When it comes to gnarly old non-typicals, Kansas is king. It has grown 9 of the top 20 scoring archery non-typicals in history. Total up the non-typicals from Kansas and Illinois and an astonishing 51 of the top 100 scoring non-typicals in the P & Y record book have come from these two states. All of them score over 210 inches, making them true megabucks.

If you want to try and kill a typical deer scoring over 150 inches, your odds of success are best in Illinois, Wisconsin, Iowa, Kansas and Ohio. For non-typicals scoring over 170 inches, the top five states are Illinois, Iowa, Wisconsin, Kansas and Ohio.

By studying the accompanying charts, you’ll know the best trophy whitetail hunting counties in the nation. Remember, though, that inspiration without perspiration usually results in disappointment. It will be up to you to contact state agencies, obtain topo maps, use weather radios for wind directions, and maintain the discipline and drive it takes put your tag on a Pope & Young buck.

TOP 10 P&Y STATES

1. Illinois

2. Iowa

3. Kansas

4. Wisconsin

5. Ohio

6. Indiana

7. Minnesota

8. Missouri

9. Nebraska

10. Kentucky

ILLINOIS TOP 10 COUNTIES

1. Pike.

2. Lake.

3. McHenry.

4. Lasalle.

5. Brown.

6. Peoria.

7. Jo Daviess.

8. Kane.

9. Will.

10. Clark.

IOWA TOP 10 COUNTIES

1. Allamakee

2. Dubuque

3. Van Buren

4. Warren.

5. Winneshiek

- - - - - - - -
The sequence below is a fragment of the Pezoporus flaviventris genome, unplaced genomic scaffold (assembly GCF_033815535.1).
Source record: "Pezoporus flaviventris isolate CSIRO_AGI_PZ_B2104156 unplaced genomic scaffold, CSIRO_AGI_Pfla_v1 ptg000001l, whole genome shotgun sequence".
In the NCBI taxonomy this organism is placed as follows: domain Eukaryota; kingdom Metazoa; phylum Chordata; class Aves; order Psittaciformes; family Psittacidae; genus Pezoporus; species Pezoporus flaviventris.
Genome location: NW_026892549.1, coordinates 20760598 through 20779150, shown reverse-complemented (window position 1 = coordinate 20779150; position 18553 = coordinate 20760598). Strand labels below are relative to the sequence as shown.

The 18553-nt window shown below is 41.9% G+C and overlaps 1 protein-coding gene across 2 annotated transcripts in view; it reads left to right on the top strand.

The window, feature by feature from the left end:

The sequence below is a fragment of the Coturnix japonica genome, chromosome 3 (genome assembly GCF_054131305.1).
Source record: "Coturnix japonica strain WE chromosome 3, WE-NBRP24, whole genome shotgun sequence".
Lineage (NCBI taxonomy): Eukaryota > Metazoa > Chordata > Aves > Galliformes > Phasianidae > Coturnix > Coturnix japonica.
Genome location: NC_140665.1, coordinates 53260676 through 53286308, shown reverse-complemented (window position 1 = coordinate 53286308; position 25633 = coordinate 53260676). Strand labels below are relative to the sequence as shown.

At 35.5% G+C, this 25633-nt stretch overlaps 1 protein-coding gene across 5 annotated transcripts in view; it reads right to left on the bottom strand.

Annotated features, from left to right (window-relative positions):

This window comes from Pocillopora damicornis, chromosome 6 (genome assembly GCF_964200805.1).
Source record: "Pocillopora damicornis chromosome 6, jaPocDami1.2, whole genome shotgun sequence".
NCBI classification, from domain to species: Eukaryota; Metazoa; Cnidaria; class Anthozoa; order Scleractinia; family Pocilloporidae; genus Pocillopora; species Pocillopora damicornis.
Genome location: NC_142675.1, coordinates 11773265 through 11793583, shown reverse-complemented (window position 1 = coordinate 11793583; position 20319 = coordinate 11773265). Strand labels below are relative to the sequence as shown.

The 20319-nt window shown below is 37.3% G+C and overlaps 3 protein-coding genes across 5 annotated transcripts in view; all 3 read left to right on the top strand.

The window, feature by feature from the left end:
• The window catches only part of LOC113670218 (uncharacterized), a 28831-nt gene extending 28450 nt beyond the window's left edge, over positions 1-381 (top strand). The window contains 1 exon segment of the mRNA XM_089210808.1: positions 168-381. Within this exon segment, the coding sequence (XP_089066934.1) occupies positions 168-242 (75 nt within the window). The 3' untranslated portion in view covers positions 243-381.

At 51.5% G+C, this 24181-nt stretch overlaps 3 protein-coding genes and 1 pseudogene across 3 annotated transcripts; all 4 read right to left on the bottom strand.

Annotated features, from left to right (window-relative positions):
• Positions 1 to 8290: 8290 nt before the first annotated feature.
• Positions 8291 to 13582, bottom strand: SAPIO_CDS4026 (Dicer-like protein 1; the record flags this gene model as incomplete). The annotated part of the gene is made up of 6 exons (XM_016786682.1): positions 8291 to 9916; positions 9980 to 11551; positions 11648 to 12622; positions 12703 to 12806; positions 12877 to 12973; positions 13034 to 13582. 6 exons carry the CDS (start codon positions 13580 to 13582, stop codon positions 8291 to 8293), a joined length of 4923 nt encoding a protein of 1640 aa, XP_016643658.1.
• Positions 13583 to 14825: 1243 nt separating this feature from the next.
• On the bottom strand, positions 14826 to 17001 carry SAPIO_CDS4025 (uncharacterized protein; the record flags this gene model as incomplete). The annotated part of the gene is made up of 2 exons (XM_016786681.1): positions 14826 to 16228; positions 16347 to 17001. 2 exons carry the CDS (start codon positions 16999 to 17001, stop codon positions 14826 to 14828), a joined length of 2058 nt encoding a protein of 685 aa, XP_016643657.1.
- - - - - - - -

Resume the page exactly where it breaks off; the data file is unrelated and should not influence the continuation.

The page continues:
6. Appanoose

7. Linn

8. Marion

9. Des Moines

10. Monroe

KANSAS TOP 10 COUNTIES

1. Butler

2. Pottawatomie

3. Shawnee

4. Bourbon

5. Washington

6. Douglas

7. Sumner

8. Greenwood

9. Linn

10. Marion

WISCONSIN TOP 10 COUNTIES

1. Buffalo

2. Trempealeau

3. Waupaca

4. Shawano

5. Columbia

6. Marquette

7. Jackson

8. Jefferson

9. Portage

10. Outgamie

OHIO TOP 10 Counties

1. Meigs

2. Ross

3. Vinton

4. Licking

5. Athens

6. Delaware

7. Lawrence

8. Preble

9. Gallia

10. Geauga

INDIANA TOP 10 COUNTIES

1. Parke

2. Vigo

3. Jefferson

4. LaPorte

5. Marshall

6. St. Joseph

7. Ripley

8. Greene

9. Kosciusko

10. Martin

MINNESOTA TOP 10 COUNTIES

1. Morrison

2. Washington

3. Anoka

4. Dakota

5. Winona

6. Houston

7. Olmsted

8. Goodhue

9. Fillmore

10. Hennepin

MISSOURI TOP 10 COUNTIES

1. Boone

2. St. Louis

3. Jackson

4. Putnam

5. Macon

6. Pike

7. St. Charles

8. Callaway

9. Scotland

10. Clay

10. Adair

NEBRASKA TOP 10 COUNTIES

1. Gage

2. Sarpy

3. Lancaster

4. Douglas

5. Cass

6. Dakota

7. Lincoln

8. Nemaha

9. Pawnee

10. Clay

KENTUCKY TOP 10 COUNTIES

1. Hardin

2. Todd

3. Christian

4. Shelby

5. Ohio

6. Union

7. Harrison

8. Breckinridge

9. Jefferson

10. Crittenden

WHAT IT TAKES TO BOOK ONE

The minimum entry scores for the Pope & Young record book are125 inches for a typical whitetail, 155 inches for a non-typical. Only longbow, recurve and compound bow entries are accepted. To find an official Pope & Young measurer near you, type in www.pope-young.org, then click on Measuring Info. It will show the measurers in your area and give the answers to the most frequently asked measuring questions.

State-By-State Info: You can check to see what the dates are for the state’s deer hunting seasons, and their draw requirements, if any, by clicking on realtree.com’s Hunting Resources, then State DNRs, and the contact information for every state DNR will appear. Topographical and aerial map information is also included on Hunting Resources.